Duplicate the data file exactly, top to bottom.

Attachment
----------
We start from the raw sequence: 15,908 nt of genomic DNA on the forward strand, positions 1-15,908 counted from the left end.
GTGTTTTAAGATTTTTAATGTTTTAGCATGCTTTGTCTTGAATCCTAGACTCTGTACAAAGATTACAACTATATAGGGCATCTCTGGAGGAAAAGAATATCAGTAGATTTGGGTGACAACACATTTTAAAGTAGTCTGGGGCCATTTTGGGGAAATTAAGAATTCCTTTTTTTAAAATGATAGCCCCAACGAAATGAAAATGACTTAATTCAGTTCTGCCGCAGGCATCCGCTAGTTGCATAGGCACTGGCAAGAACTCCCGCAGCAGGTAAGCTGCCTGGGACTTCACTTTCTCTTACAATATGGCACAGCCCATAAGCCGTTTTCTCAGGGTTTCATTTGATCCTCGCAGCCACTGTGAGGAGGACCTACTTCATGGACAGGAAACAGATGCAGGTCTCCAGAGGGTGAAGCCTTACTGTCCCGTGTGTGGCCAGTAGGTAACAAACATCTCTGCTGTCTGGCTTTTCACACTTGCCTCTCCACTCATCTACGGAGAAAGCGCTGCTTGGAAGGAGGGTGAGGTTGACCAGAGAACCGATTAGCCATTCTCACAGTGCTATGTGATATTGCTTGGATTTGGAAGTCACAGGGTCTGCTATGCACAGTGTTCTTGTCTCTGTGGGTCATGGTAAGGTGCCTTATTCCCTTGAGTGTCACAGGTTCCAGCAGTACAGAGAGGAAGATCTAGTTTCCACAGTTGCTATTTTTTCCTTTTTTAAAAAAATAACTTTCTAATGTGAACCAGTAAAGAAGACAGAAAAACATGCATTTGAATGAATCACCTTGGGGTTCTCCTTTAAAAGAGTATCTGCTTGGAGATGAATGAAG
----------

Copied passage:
We start from the raw sequence: 15,908 nt of genomic DNA on the forward strand, positions 1-15,908 counted from the left end.
GTGTTTTAAGATTTTTAATGTTTTAGCATGCTTTGTCTTGAATCCTAGACTCTGTACAAAGATTACAACTATATAGGGCATCTCTGGAGGAAAAGAATATCAGTAGATTTGGGTGACAACACATTTTAAAGTAGTCTGGGGCCATTTTGGGGAAATTAAGAATTCCTTTTTTTAAAATGATAGCCCCAACGAAATGAAAATGACTTAATTCAGTTCTGCCGCAGGCATCCGCTAGTTGCATAGGCACTGGCAAGAACTCCCGCAGCAGGTAAGCTGCCTGGGACTTCACTTTCTCTTACAATATGGCACAGCCCATAAGCCGTTTTCTCAGGGTTTCATTTGATCCTCGCAGCCACTGTGAGGAGGACCTACTTCATGGACAGGAAACAGATGCAGGTCTCCAGAGGGTGAAGCCTTACTGTCCCGTGTGTGGCCAGTAGGTAACAAACATCTCTGCTGTCTGGCTTTTCACACTTGCCTCTCCACTCATCTACGGAGAAAGCGCTGCTTGGAAGGAGGGTGAGGTTGACCAGAGAACCGATTAGCCATTCTCACAGTGCTATGTGATATTGCTTGGATTTGGAAGTCACAGGGTCTGCTATGCACAGTGTTCTTGTCTCTGTGGGTCATGGTAAGGTGCCTTATTCCCTTGAGTGTCACAGGTTCCAGCAGTACAGAGAGGAAGATCTAGTTTCCACAGTTGCTATTTTTTCCTTTTTTAAAAAAATAACTTTCTAATGTGAACCAGTAAAGAAGACAGAAAAACATGCATTTGAATGAATCACCTTGGGGTTCTCCTTTAAAAGAGTATCTGCTTGGAGATGAATGAAG